Karsten M. Self wrote:
on Thu, Mar 24, 2005 at 04:32:30PM -0800, tom poe (tompoe@xxxxxxxxxxx) wrote:Hi: I'm a strong advocate of Open Source in schools, along with a lot of other idiosyncrasies, I suppose. I wonder if the topic of school fund-raising and Free or Open Source Software [FOSS] (I haven't searched the archives) has, or is, of interest to list members?It is. It's something I've been kicking around for months, generally along the lines of: - What sort of budgeting issues have people dealt with. - What external sources of financing are available. Microsoft's own involvment is well known, though closer experience suggests the impacts on a given campus or district are less than you might believe. I have to admit that the "bakesale" angle isn't one I'd considered, seems promising.A low-end PC based computer, loaded with state-of-the-art audio and video software enables users to create high-quality CDs, DVDs, tv shows, radio shows, Public Service Announcements, etc. If a classroom of kids were to create a CD, and sell 100 of them at USD$10/CD, the class would raise USD$1,000. Of that, no money would have needed to be spent for the computer, if the computer were donated.Note that for some tasks, horsepower and size matter. For video work, you're going to want both fast and significant storage (a few GiB for each 20 minutes of video IIRC -- this multiplies rapidly with lots of kids, projects, and/or editing), a fast CPU, and lots of RAM. Other projects (sound, graphics) are less intensive. But there might be some outlay (or aquisition) issues.No money would have needed to be spent for software, as it is freely available through projects like CCRMA or AGNULA. The only costs would be for the CDs and cases and the paper for the covers, inserts, etc. In other words, a world-class fund-raising campaign could be carried out for pennies, with the rest being "profit" for the school.Another angle would be to sell software -- Knoppix (or other) disks, GNUWin, or similar. Media and consumable costs are low as you note. I hadn't thought of locally generated content. Could be a neat tie-in to other creative activities (drama, music, voice, industrial arts), provisos for copyright and other IP issues. The question to me is how interested schools are in engaging in retail operations. OTOH, there's a long tradition of various fundraising efforts. Might pay off big. There are also "local access" TV/radio stations in most areas, on cable access, which might be another tie-in. It's *really* key to emphasize that OSI / FSF / DFSG guidelines are such that selling Free Software (or charging for its distribution) _is_ explicitly allowed. And that most licenses explicitly disclaim liability and warranty, addressing the risk side. Really cool idea, Tom.There are literally tens of thousands of volunteers around the world to step in to provide both technical and training support. Thus, it seems, this is one of those too good to be true thingys for school administrators to consider. The only unique aspect of this approach, is that we're interested in putting Free or Open Source Software to use in the schools for a specific purpose, unrelated directly to education in the classroom.Could be tied to specific programs. E.g.: a portion of proceeds to the computer program, the participating arts program, and general administrative overhead. I don't know too many schools turning away money these days in the US.However, if you look close, you'll find that the projects would provide a good foundation for presenting the features of FOSS in a receptive audience, the school administrators, who just might find it easier to expand the use of the computers to enable kids to use them for educational learning programs in the classroom. Does that make sense? I think marketing types would call that a "hook". :)I'm liking.My question is, is this something the list members have experience with? If so, I'd sure like to learn more from you folks.I've had some experience through the Boys & Girls Clubs (US). One neat thing done there is that there are annual contests in several areas. Not just computer-related, though this is growing. Included are: art, including fine art, construction / 3d / sculpture, photography (low manipulation), and "digital art" (highly manipulated) music; online content (web; etc.); film/video; and writing. Games might be another category, though that's probably advanced. The nice thing about the competitions is that it focusses activity and interest throughout the year. The downside is that the contest rules are somewhat arbitrary, and there's a lot of frantic scrambling to get _something_ in. And in the case of the B&GC, Microsoft's paw is eminantly evident.There's an interesting variation on the theme above, with a CD called, Studio to Go! (I think that's the name). I understand it costs about USD$50. The nice thing about it, is, it includes an interactive tutorial to Rosegarden4, which, alone, is invaluable, in my opinion.NB: Rosegarden is a music program. Not sure if Audacity factors into your concept, but I've worked with it, with kids, to good effect: http://linuxmafia.com/~karsten/ClickysQuest-DontTryThisAtHome.ogg (OK, so that was mine) Peace.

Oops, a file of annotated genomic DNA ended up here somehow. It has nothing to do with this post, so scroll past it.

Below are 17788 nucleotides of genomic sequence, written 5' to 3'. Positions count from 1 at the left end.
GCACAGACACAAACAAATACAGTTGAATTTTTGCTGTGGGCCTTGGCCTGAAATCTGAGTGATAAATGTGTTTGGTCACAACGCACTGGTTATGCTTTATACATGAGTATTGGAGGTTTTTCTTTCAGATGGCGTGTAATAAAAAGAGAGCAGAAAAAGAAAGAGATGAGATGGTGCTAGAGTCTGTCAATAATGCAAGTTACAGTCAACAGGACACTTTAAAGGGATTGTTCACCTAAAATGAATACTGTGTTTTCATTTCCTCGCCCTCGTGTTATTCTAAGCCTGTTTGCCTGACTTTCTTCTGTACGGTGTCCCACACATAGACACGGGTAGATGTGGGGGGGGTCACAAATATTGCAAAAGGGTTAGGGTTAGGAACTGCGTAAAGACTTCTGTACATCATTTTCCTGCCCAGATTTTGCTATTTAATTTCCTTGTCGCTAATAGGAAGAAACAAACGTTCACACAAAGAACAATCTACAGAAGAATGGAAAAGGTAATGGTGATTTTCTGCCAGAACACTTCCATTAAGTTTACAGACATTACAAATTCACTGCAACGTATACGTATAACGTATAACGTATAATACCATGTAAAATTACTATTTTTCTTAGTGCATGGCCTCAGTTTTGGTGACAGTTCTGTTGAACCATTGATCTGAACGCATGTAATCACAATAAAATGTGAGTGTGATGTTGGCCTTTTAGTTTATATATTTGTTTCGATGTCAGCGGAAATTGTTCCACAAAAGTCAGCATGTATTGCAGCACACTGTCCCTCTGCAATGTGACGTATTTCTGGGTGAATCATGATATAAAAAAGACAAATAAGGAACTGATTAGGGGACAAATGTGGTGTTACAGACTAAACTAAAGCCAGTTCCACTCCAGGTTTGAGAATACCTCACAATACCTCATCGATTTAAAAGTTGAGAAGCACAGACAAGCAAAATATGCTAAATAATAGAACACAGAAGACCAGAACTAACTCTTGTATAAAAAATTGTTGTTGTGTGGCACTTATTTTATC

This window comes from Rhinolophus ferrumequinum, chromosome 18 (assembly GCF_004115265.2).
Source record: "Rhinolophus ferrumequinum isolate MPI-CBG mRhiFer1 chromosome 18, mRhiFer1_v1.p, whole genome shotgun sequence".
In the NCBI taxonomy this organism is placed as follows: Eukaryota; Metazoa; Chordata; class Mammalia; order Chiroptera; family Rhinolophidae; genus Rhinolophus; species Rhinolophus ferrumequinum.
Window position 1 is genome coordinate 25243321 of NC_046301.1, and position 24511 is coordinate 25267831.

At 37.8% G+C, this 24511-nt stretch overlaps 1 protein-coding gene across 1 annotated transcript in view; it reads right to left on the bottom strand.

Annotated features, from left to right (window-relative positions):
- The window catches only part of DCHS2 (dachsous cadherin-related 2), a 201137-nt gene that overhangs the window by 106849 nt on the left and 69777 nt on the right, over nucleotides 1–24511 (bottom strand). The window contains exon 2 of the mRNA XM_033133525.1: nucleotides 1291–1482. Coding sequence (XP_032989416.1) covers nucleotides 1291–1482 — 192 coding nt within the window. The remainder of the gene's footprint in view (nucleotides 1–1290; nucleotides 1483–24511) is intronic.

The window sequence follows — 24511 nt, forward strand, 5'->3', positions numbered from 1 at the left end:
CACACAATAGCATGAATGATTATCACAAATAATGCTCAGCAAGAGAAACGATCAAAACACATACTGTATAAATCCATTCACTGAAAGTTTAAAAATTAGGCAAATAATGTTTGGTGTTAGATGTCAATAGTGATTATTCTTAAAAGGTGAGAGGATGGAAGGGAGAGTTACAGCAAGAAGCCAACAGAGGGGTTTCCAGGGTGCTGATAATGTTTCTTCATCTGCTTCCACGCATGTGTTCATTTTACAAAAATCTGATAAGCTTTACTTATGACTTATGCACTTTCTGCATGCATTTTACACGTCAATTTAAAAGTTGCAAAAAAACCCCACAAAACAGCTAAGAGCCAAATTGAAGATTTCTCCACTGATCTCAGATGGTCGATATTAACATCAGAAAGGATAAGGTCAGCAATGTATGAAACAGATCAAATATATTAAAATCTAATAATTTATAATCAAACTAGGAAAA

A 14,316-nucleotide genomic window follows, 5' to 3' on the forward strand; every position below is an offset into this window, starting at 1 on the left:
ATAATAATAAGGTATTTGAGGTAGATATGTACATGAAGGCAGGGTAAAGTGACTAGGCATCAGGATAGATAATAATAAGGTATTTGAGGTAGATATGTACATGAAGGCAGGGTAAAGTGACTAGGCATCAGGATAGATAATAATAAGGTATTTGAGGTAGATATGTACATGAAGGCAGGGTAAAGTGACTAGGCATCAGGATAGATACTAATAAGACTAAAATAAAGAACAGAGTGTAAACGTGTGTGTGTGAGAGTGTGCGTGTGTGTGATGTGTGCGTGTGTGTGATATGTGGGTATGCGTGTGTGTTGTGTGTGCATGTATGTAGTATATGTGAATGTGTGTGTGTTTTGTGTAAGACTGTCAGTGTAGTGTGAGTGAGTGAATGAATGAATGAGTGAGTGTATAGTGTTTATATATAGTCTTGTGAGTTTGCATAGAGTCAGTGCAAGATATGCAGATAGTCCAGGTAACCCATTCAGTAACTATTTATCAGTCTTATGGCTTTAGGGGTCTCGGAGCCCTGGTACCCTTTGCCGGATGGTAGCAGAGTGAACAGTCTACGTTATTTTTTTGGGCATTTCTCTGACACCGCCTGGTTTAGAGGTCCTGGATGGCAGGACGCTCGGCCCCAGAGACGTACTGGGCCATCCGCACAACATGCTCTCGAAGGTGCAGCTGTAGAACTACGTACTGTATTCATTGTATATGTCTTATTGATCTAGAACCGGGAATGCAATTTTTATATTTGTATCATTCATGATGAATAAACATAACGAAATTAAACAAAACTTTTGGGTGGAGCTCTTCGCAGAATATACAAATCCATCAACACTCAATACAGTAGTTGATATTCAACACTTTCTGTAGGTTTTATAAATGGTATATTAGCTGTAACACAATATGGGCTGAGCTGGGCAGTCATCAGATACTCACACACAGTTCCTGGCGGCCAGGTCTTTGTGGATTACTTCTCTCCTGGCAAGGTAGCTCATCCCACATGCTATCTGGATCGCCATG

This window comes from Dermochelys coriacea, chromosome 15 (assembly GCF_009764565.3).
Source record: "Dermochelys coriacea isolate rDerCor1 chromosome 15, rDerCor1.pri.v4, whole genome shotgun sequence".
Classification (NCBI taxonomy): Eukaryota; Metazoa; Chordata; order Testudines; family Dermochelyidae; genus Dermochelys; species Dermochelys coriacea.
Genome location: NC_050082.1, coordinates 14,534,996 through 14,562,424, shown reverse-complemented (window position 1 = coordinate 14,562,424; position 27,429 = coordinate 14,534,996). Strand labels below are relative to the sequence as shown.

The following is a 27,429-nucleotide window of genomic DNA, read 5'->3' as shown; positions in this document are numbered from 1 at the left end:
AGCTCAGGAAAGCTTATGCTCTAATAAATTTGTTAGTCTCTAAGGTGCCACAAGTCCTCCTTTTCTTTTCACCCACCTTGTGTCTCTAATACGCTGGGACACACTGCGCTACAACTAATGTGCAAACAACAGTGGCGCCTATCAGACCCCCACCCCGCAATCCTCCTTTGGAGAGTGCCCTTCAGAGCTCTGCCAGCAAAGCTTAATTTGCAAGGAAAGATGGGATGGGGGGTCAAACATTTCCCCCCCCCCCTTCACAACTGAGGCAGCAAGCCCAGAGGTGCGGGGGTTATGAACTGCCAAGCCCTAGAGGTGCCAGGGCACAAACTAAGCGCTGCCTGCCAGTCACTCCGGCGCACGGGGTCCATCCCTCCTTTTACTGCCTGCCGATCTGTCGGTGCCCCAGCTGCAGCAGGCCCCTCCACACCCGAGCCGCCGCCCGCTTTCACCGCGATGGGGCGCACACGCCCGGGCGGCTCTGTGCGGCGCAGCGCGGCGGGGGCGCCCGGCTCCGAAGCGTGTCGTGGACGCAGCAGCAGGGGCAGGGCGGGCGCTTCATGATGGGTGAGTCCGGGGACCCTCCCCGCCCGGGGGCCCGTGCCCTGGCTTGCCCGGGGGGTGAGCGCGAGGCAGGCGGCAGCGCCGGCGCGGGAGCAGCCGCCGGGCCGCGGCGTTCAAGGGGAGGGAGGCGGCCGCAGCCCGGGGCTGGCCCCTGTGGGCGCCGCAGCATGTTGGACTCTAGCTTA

L. Dean, CEO
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